Print media haven’t covered themselves in glory. Special mention goes to the -soon to be written off- New York Post, who haven’t endeared themselves to their owner, Rupert Murdoch, who is considering a sale of the paper. The NYP who faced criticism in December for reprinting a picture of Ki Suk Han trying to climb back onto the New York Subway platform. He was unsuccessful and Mr Han was killed under the headline “DOOMED.”
This time the Post headline was “Bag men” and contained an image of 2 individuals it said police were looking for. These two have two things in common, they have bags, but so did many people present. The other link is their skin colour, they’re both “brown.”

Salah Barhoun came forward to protest his innocence and now thanks to the internet and media is now fearful of reprisals. It transpired that the suspects weren’t brown they were Caucasian, in fact the only way they could be any more Caucasian would be if they were from the Caucasus, and they were. But the Post still decided to play a game of Where’s Ahmed with the crowd and along with some sections of the internet wrongfully identifies other innocent victims as suspects and again under the sole reason that they were “brown.” The MailOnline had an image under another accusing headline showing a man running away from the explosion claiming he was a suspect because “he was seen running in the opposite direction from the crowd” And also because he was Brown.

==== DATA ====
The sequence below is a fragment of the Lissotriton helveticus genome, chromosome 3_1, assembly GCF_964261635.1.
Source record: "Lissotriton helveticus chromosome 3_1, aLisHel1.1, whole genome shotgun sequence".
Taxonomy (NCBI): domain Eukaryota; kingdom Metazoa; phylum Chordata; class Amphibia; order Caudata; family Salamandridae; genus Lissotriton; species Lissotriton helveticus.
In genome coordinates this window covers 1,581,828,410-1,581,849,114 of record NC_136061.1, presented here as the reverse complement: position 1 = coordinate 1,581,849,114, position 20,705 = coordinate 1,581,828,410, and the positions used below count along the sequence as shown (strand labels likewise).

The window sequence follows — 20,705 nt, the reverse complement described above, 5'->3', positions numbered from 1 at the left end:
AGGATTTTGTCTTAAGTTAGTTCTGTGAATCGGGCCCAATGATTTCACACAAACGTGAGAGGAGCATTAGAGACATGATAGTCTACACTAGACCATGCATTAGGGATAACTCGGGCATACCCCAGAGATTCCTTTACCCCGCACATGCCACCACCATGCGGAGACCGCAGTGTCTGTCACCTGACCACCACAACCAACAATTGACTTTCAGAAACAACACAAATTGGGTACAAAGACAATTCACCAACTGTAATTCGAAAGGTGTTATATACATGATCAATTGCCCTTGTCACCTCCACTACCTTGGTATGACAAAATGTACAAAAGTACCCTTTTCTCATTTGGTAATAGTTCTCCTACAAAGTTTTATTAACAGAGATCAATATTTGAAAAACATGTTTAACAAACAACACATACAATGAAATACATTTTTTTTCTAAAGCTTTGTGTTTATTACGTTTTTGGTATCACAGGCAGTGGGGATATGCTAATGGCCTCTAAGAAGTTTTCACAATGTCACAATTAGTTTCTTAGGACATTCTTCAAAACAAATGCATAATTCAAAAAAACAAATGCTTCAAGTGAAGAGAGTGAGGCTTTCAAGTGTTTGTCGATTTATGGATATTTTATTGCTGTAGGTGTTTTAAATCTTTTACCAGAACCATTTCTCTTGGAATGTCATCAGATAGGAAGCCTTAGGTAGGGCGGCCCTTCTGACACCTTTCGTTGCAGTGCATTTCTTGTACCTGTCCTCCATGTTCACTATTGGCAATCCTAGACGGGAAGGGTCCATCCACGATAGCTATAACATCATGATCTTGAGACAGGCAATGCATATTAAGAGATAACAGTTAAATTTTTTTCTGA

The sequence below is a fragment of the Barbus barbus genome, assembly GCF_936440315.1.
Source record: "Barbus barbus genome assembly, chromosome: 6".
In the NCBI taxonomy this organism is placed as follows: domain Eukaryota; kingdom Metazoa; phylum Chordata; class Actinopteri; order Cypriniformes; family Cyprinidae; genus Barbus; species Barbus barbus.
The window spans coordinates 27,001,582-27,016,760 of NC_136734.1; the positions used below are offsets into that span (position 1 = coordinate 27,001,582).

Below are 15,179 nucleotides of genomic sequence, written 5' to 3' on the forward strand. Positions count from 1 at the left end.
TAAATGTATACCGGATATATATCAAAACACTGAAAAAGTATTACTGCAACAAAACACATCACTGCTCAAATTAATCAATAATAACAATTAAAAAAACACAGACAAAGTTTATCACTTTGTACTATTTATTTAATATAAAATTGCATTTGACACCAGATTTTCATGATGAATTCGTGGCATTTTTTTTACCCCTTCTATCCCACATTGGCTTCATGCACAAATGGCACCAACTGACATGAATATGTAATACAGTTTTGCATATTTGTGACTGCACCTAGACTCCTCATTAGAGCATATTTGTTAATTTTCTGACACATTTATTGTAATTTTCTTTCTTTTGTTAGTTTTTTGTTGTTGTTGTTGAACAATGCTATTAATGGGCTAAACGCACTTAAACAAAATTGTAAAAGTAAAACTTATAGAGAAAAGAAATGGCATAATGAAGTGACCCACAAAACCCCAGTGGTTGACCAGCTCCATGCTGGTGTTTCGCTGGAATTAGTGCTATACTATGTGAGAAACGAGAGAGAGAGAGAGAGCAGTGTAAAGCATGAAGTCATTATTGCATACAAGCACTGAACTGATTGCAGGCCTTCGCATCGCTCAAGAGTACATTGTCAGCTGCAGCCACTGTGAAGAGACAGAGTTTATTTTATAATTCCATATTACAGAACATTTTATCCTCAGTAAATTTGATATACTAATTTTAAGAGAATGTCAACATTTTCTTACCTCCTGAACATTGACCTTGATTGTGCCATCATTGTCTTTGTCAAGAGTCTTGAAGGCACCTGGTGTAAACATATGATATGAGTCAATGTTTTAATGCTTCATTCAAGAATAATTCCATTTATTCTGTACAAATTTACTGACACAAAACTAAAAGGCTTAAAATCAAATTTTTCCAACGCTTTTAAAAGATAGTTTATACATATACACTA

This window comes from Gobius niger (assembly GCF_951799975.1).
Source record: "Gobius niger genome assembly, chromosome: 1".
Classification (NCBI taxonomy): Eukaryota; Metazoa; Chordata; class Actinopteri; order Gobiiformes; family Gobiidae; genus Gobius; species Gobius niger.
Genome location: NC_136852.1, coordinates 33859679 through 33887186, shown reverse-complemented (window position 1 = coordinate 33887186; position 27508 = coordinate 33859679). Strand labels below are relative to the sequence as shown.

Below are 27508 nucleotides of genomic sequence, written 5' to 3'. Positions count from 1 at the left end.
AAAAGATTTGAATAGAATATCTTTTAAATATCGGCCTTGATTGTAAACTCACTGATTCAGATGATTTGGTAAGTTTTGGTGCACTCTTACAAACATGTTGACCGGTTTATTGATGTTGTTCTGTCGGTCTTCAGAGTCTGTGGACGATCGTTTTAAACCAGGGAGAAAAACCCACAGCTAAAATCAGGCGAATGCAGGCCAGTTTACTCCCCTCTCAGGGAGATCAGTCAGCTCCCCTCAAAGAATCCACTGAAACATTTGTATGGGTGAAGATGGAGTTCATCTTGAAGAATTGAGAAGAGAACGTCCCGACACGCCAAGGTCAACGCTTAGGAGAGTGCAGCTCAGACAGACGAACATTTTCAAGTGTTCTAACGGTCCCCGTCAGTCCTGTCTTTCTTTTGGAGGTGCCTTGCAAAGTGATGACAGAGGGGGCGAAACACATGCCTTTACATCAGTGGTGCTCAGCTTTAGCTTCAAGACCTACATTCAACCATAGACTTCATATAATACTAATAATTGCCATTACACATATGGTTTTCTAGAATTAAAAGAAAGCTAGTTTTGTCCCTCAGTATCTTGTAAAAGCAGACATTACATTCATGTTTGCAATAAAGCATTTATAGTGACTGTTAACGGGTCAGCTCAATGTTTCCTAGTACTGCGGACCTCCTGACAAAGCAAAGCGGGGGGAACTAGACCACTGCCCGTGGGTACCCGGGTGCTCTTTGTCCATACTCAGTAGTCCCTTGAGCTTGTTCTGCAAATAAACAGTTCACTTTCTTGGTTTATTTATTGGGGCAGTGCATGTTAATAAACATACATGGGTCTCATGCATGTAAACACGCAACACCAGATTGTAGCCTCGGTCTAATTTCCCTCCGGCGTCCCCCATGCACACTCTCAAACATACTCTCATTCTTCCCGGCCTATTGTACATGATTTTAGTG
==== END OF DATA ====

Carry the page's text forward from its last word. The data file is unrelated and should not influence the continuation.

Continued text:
The media and internet detectives haven’t covered themselves in glory and it turns out the suspects were stopped by a combination of real police work and a vigilant city even with the hindrances of press and Internet.

Thatcher

So Thatcher is dead, ding dong and all that. Right now the TV is filled with rose tinted views of her, people who in life betrayed her and forced her out of office praising her strength and character. Others, especially here are relieved I suppose is the word. Some have gone too far and are partying in the streets in Brixton and in Scotland.